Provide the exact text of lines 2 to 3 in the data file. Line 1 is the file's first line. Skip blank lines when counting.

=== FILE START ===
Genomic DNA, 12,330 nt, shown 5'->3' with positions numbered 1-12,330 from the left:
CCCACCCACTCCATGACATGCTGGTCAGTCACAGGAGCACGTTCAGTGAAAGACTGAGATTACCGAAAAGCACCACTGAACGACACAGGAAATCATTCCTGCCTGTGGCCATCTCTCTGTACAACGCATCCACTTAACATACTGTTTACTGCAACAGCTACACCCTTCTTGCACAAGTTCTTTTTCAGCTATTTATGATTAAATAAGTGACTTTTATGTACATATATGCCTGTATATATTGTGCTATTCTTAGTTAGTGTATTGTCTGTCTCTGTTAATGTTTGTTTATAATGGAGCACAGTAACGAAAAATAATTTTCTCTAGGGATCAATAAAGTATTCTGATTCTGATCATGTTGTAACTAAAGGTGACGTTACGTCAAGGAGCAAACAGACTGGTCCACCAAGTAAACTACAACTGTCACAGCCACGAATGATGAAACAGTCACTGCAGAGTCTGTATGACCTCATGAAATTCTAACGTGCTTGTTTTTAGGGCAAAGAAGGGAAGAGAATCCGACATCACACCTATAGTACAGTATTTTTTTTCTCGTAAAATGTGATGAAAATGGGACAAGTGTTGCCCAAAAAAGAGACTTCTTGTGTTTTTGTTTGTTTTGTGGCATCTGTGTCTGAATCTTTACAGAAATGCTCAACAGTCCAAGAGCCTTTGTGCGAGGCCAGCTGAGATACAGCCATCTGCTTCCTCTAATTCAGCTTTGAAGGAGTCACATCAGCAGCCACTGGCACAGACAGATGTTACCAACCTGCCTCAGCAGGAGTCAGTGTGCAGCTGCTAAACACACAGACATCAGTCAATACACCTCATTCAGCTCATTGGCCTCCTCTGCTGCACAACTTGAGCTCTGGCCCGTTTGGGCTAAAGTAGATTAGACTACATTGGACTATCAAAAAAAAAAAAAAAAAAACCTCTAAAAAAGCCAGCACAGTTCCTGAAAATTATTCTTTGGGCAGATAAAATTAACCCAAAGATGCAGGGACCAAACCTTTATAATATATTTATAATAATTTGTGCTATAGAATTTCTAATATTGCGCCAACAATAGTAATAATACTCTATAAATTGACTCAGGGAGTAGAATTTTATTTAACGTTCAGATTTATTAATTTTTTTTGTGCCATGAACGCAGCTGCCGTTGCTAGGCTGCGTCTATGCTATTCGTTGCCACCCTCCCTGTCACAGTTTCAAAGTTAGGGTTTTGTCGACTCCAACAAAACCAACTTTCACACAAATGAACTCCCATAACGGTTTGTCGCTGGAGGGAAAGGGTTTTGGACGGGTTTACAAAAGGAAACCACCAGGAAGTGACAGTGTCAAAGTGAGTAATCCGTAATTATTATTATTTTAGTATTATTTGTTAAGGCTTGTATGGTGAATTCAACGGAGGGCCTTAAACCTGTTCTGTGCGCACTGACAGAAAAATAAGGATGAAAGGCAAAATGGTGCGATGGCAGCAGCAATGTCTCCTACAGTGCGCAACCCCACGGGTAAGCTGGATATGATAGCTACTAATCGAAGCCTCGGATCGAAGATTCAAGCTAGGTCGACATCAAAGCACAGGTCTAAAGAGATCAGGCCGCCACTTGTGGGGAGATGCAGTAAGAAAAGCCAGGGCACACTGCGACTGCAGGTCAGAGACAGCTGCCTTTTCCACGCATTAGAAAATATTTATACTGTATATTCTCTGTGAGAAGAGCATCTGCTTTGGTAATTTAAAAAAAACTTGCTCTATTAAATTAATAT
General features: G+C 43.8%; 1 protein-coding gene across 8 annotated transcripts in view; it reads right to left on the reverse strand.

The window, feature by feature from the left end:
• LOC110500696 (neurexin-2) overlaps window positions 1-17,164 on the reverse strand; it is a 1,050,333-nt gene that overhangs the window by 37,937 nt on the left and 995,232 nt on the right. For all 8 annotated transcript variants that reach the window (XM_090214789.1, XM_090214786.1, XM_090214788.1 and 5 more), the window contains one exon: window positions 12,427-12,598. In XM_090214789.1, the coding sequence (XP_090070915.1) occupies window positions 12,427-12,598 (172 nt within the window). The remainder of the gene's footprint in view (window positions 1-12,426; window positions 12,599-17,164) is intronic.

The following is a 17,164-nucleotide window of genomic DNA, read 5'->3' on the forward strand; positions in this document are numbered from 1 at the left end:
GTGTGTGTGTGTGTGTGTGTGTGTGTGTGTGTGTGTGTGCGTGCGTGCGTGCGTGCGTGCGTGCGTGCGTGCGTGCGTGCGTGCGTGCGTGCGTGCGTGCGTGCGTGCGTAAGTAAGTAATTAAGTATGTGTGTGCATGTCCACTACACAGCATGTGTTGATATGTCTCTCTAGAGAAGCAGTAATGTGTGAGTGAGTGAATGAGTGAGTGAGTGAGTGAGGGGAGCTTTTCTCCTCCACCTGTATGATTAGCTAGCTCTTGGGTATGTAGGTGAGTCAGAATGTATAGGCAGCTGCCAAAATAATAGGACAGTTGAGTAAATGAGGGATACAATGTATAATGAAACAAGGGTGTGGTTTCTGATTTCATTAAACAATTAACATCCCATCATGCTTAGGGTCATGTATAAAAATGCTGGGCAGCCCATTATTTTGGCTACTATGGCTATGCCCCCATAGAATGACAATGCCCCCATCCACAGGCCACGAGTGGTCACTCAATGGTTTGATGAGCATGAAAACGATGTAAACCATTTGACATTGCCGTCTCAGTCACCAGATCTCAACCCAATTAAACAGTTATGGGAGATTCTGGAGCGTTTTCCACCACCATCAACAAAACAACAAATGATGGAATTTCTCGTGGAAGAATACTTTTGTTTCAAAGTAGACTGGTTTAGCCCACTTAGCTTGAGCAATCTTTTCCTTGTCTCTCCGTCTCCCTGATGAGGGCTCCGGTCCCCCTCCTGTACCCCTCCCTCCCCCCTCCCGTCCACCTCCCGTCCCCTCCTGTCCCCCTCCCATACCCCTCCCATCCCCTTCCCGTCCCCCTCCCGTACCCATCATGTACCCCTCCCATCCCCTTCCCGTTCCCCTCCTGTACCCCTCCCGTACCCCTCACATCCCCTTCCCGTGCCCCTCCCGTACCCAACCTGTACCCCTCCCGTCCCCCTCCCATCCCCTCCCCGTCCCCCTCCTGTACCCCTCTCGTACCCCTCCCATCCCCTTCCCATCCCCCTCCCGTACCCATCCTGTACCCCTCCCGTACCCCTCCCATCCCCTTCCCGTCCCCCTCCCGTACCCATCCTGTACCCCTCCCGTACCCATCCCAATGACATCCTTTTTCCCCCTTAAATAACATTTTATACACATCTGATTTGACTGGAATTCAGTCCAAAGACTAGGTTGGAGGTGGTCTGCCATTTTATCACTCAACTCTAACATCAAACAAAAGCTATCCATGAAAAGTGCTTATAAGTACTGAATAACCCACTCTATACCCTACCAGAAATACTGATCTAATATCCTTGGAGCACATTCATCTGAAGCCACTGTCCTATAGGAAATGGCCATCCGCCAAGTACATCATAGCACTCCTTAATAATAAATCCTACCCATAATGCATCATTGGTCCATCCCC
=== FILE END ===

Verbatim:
CCCACCCACTCCATGACATGCTGGTCAGTCACAGGAGCACGTTCAGTGAAAGACTGAGATTACCGAAAAGCACCACTGAACGACACAGGAAATCATTCCTGCCTGTGGCCATCTCTCTGTACAACGCATCCACTTAACATACTGTTTACTGCAACAGCTACACCCTTCTTGCACAAGTTCTTTTTCAGCTATTTATGATTAAATAAGTGACTTTTATGTACATATATGCCTGTATATATTGTGCTATTCTTAGTTAGTGTATTGTCTGTCTCTGTTAATGTTTGTTTATAATGGAGCACAGTAACGAAAAATAATTTTCTCTAGGGATCAATAAAGTATTCTGATTCTGATCATGTTGTAACTAAAGGTGACGTTACGTCAAGGAGCAAACAGACTGGTCCACCAAGTAAACTACAACTGTCACAGCCACGAATGATGAAACAGTCACTGCAGAGTCTGTATGACCTCATGAAATTCTAACGTGCTTGTTTTTAGGGCAAAGAAGGGAAGAGAATCCGACATCACACCTATAGTACAGTATTTTTTTTCTCGTAAAATGTGATGAAAATGGGACAAGTGTTGCCCAAAAAAGAGACTTCTTGTGTTTTTGTTTGTTTTGTGGCATCTGTGTCTGAATCTTTACAGAAATGCTCAACAGTCCAAGAGCCTTTGTGCGAGGCCAGCTGAGATACAGCCATCTGCTTCCTCTAATTCAGCTTTGAAGGAGTCACATCAGCAGCCACTGGCACAGACAGATGTTACCAACCTGCCTCAGCAGGAGTCAGTGTGCAGCTGCTAAACACACAGACATCAGTCAATACACCTCATTCAGCTCATTGGCCTCCTCTGCTGCACAACTTGAGCTCTGGCCCGTTTGGGCTAAAGTAGATTAGACTACATTGGACTATCAAAAAAAAAAAAAAAAAAACCTCTAAAAAAGCCAGCACAGTTCCTGAAAATTATTCTTTGGGCAGATAAAATTAACCCAAAGATGCAGGGACCAAACCTTTATAATATATTTATAATAATTTGTGCTATAGAATTTCTAATATTGCGCCAACAATAGTAATAATACTCTATAAATTGACTCAGGGAGTAGAATTTTATTTAACGTTCAGATTTATTAATTTTTTTTGTGCCATGAACGCAGCTGCCGTTGCTAGGCTGCGTCTATGCTATTCGTTGCCACCCTCCCTGTCACAGTTTCAAAGTTAGGGTTTTGTCGACTCCAACAAAACCAACTTTCACACAAATGAACTCCCATAACGGTTTGTCGCTGGAGGGAAAGGGTTTTGGACGGGTTTACAAAAGGAAACCACCAGGAAGTGACAGTGTCAAAGTGAGTAATCCGTAATTATTATTATTTTAGTATTATTTGTTAAGGCTTGTATGGTGAATTCAACGGAGGGCCTTAAACCTGTTCTGTGCGCACTGACAGAAAAATAAGGATGAAAGGCAAAATGGTGCGATGGCAGCAGCAATGTCTCCTACAGTGCGCAACCCCACGGGTAAGCTGGATATGATAGCTACTAATCGAAGCCTCGGATCGAAGATTCAAGCTAGGTCGACATCAAAGCACAGGTCTAAAGAGATCAGGCCGCCACTTGTGGGGAGATGCAGTAAGAAAAGCCAGGGCACACTGCGACTGCAGGTCAGAGACAGCTGCCTTTTCCACGCATTAGAAAATATTTATACTGTATATTCTCTGTGAGAAGAGCATCTGCTTTGGTAATTTAAAAAAAACTTGCTCTATTAAATTAATAT
General features: G+C 43.8%; 1 protein-coding gene across 8 annotated transcripts in view; it reads right to left on the reverse strand.